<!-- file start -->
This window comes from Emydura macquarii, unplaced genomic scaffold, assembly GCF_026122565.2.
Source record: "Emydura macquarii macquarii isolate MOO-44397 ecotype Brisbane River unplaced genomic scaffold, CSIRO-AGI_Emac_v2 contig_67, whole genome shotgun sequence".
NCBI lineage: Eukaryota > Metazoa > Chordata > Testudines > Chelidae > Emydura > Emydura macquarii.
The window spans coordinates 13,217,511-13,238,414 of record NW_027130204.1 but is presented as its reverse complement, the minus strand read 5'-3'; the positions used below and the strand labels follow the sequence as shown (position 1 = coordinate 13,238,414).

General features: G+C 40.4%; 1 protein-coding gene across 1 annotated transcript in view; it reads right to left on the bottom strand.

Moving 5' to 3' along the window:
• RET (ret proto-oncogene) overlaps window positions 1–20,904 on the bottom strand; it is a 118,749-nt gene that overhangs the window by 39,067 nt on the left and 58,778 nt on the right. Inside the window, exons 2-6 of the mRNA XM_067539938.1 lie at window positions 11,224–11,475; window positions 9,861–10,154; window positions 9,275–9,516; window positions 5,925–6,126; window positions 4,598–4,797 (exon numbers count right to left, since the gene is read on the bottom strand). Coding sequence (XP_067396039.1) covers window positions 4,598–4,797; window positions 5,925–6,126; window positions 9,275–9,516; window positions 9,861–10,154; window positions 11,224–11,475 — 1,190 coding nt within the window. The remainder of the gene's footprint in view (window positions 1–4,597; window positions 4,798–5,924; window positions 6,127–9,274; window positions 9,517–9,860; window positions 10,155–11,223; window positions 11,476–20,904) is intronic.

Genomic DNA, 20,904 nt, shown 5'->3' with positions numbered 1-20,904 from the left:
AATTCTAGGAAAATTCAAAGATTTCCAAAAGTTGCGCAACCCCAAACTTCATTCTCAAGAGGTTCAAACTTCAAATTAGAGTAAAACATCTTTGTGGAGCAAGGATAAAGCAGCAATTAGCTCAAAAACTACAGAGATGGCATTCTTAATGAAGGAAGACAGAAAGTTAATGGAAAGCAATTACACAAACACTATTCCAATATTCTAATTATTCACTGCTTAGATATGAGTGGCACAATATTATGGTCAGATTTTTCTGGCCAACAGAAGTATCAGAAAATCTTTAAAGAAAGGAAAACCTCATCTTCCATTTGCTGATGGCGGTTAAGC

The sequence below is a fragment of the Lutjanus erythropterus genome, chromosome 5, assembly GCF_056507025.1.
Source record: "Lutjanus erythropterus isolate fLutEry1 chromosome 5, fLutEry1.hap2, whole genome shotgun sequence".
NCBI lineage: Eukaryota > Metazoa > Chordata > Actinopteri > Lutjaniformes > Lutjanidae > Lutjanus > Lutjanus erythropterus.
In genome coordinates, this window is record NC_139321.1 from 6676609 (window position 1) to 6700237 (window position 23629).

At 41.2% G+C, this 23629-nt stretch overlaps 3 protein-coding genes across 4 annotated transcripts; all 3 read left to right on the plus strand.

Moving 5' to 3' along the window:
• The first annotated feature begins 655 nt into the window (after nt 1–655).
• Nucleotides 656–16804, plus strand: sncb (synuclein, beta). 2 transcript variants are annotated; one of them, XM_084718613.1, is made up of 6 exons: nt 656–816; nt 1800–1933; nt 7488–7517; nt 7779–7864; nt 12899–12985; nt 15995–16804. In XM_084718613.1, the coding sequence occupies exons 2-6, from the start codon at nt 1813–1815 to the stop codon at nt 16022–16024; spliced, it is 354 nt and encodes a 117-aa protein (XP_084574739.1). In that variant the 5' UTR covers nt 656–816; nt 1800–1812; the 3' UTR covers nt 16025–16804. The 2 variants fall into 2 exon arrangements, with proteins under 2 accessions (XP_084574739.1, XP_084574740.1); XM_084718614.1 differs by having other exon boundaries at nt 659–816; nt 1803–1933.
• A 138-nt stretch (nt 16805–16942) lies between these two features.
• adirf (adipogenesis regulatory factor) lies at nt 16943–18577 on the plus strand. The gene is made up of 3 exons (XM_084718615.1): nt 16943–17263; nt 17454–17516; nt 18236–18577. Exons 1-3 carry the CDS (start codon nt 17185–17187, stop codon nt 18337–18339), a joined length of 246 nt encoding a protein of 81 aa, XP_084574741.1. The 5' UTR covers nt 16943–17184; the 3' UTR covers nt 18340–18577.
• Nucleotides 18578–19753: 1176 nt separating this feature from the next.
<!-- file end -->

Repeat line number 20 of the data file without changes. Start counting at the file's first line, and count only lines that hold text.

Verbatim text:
• Nucleotides 18578–19753: 1176 nt separating this feature from the next.